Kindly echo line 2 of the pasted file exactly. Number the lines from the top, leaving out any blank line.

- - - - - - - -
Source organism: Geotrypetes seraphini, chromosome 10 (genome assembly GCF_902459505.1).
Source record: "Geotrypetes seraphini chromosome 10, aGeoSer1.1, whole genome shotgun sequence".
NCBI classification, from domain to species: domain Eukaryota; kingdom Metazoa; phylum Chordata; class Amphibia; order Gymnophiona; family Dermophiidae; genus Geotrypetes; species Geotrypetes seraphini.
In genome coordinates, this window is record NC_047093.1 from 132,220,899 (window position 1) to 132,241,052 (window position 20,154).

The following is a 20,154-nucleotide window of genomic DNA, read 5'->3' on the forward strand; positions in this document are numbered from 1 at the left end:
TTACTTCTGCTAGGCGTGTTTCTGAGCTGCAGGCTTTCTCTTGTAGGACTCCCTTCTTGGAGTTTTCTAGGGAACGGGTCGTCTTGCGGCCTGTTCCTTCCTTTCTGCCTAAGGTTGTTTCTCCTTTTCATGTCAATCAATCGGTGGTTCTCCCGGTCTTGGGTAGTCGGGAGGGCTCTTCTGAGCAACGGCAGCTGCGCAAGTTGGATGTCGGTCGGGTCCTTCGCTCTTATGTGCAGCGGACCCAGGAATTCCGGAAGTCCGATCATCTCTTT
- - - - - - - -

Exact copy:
Source record: "Geotrypetes seraphini chromosome 10, aGeoSer1.1, whole genome shotgun sequence".